Re: Mutilation as a legitimate object of inquiry

mike shupp (ms44278@HUEY.CSUN.EDU)
Sun, 14 Jul 1996 10:28:32 -0700

On Sun, 14 Jul 1996, KRISTIAN PEDERSEN wrote:

> At the risk of eliciting the censure of Mike Scupp, the most
> strident critic of the recent debate on Anthro-L concerning mutilation,

Strident? I've noticed a not very deep discussion of an
emerging cultural trait, which may or may not turn out to be
significant in the future but which clearly fascinates for some
bizzare reason some present day observers, and said as much.

If this seems strident, I have to conclude the tattoo-fetishists
among us have very thin skins indeed.

> I thought I might suggest a profitable direction of research regarding
> the significance of mutilation.
> If we consider 'mutilation' to mean any marking of the body by
> tattooing, scarring, amputation or the infliction of a deformity (such
> as, for example, skull or feet binding), we are able to include a
> number of practices in our analysis that are commonly encountered in
> ritual contexts in non-Occidental cultures. It is curious to note that
> the majority of these mutilations concern three regions of the body: the
> skull (including the face), the genitalia and less frequently the hands
> or feet. These mutilations occur during ritual or are undertaken in
> prepatation for a ritual, often during one of the prescribed rites of
> transition, such as from childhood to adulthood, from celibacy to
> conjugal union or upon entrance into a secret society or a profession.

Let's be more specific, and consider some concrete examples of
body mutilations/markings:
A. Perforation of the ureter in Australian aborigine males
B. Removal of the clitoris in African native women
C. Circumcision of infant males in Jewish/ANE cultures
D. Foot binding, head binding, etc.
E. Maori (and other) facial scarring and tattooing
F. Tattoos voluntarily acquired by seaman, soldiers, and
related groups (outlaw bikers, prisoners, etc.)
G. Other decorative mutilations, cultural sanctioned or
traditional, such as earlobe piercing
H. Flagellation, hair shirts, etc. when self-inflicted
I. Role-related castration (eunuchs and singers)
J. Mutilation and tattooing beyond usual cultural norms
K. Mutiliation as punishment (whippings, amputations and
ear lobe cropping)

A, B, C, and K and perhaps E are involved with rituals of one
sort or another. D, F, G, H, and J are not.

> The regions of the body selected for this mutilation is often
> identical to that of especial significance with respect to the
> localisation of vital or ontological essence or substance.

A, B, C, I, yes. D, E, J, maybe. F, G, H, K, no.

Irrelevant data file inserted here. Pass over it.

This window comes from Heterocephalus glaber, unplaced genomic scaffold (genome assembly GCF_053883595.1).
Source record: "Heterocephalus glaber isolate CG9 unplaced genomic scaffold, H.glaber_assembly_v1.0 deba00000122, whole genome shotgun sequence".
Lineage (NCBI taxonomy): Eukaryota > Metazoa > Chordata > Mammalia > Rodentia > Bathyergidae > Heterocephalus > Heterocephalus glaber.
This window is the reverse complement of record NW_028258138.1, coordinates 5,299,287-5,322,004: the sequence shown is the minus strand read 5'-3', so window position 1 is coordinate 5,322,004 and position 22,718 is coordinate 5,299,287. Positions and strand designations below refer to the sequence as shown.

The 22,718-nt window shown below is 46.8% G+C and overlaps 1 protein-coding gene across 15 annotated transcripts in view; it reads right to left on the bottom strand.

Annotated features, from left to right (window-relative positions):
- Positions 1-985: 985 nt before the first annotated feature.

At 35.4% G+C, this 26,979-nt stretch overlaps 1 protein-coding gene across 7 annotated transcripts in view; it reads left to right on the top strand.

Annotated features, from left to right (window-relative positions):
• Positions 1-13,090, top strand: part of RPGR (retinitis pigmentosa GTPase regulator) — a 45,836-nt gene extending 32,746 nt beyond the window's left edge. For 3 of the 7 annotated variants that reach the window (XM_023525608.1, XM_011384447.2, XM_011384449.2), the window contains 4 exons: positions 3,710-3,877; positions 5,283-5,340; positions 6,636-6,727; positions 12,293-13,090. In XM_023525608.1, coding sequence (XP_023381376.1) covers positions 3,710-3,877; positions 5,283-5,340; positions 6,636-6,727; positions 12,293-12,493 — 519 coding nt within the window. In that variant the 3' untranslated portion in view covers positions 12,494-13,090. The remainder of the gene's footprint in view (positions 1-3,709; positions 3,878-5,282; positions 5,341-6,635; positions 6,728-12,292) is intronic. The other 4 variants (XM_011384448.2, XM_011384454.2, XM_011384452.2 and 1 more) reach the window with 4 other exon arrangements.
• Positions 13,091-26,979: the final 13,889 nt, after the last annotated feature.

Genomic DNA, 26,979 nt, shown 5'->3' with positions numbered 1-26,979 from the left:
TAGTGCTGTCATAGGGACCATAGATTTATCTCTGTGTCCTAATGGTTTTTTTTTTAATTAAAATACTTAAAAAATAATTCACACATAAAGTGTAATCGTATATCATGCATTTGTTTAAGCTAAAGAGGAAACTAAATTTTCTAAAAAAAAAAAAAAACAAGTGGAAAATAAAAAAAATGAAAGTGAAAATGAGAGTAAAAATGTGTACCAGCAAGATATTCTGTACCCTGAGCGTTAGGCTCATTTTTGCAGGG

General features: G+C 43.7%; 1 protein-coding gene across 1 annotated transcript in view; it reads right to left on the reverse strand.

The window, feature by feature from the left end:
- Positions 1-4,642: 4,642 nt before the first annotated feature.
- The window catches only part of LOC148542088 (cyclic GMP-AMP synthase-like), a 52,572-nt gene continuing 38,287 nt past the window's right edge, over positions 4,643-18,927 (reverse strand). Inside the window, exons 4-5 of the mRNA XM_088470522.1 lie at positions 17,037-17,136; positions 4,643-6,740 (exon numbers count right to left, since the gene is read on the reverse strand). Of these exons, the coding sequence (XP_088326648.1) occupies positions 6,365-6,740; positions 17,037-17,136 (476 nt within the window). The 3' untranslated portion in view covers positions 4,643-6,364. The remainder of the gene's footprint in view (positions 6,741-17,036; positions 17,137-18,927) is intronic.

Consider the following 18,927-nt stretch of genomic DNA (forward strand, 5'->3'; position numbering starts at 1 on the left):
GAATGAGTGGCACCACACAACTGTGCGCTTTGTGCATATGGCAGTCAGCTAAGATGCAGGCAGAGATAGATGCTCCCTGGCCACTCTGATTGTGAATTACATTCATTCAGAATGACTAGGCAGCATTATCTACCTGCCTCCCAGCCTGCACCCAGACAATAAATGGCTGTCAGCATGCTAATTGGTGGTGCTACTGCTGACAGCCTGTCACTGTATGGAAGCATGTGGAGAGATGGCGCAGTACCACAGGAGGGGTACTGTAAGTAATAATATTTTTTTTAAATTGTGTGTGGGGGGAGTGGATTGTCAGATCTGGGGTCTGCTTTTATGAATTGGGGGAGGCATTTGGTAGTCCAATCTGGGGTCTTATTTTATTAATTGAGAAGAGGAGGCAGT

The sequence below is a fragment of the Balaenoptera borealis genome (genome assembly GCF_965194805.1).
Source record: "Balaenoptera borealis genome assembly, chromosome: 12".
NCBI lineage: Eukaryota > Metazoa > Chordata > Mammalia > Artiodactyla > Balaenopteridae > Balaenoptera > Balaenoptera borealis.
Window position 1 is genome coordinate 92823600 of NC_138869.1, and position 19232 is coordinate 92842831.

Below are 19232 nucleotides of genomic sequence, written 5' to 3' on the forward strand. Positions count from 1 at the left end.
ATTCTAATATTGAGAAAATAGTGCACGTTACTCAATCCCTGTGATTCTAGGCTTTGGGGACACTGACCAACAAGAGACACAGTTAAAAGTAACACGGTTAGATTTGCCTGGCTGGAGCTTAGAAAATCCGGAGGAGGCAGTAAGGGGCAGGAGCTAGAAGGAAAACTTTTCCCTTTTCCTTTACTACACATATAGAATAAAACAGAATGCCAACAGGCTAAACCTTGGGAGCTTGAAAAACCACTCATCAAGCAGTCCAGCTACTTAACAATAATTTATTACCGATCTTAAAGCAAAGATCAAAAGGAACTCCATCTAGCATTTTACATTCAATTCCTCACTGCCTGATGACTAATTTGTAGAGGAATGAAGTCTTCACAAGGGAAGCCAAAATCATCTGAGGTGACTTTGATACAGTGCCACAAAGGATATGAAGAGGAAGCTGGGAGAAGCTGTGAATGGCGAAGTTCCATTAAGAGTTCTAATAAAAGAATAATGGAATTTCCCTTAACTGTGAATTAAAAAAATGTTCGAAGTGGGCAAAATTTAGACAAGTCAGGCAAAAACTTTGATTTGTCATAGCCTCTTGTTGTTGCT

> Here I borrow
> strongly from the Oceanic ethnographic record, where 'substance' plays a
> central role; but if we adopt elements of Weston La Barre's argument
> (broached in a fascinating book written in 1984 entitled 'Muelos: A
> Stone Age Superstition About Sexuality') regarding an archaic belief in
> the localisation of vital substance in the skull or bones (brain or
> marrow) with conduits attaching these sources of vital essence to the
> sexual organs, this belief might have been common to all of the Old
> World and dates to the Upper Palaeolithic.

Almost universally, modern humans think of their consciousness
as residing within the skull. This seems reasonable, since our
eyes and other important sense organs are in the skull, and we
have knowledge of the importance of the brain. However, I'm
reluctant to assume such an impression is/was true for all people
in all times. The Greeks, for example, thought of the heart as
the central organ and possibly regarded consciousness as seated
there. The coincidence of current and Paleolithic beliefs about
the location of consciousness might simply be coincidence.

> The marking or mutilation of
> the body may be associated then with the control or 'domestication' (for
> want of a better term) of vital or ontological essence in the service of
> entrance into a ritually and socially defined role.

A, B, sort of. I, definitely. Others, not at all.

> It seems that only
> in the contemporary Occident do people 'choose' to mark themselves and
> choose their own motifs for tattooing or form of mutilation. This
> mutilation or manipulation of body parts can been seen to continue after
> death, where aspects of the corpse, whether bones, flesh or hair, or
> specific parts of these elements of the corpse, are accorded
> differential treatment.
> I have had neither the courage nor the audacity to develop these
> ideas beyond the mere noting of a potential relationship, but perhaps
> this may be a profitable direction of inquiry if for no other reason than
> it is held up for repudiation in the face of a better or more
> comprehensive discussion of the matter.

Fine. If that's what you're asking for here, you've got it.
You've been shot down. Don't take it seriously. My own early
notion of tattooing as a rite-of-passage act looks pretty
silly at this point as well.

> Nonetheless, the matter
> certainly does have potential for worthwhile research -- to add to the
> list of examples, one might also wish to include consideration of
> toyrtures directed towards certain regions of the body depedning upon the
> crime during the Middle Ages. It may be illegitimate to try to develop
> an argument that encoompasses such disparate practices, but a grand
> mistake is more satisfying to make than just a little one !
> I expect alot of censure now :) !

Bah, humbug!

------------------------------------------------------------------------------ | "Oh no! Don't tell me we're back to
| the originality thing again! Forget
Mike Shupp | originality! It's been done before!"
Department of Anthropology |
Cal State University, Northridge | (Tim Keene <tkeene@TENET.EDU>)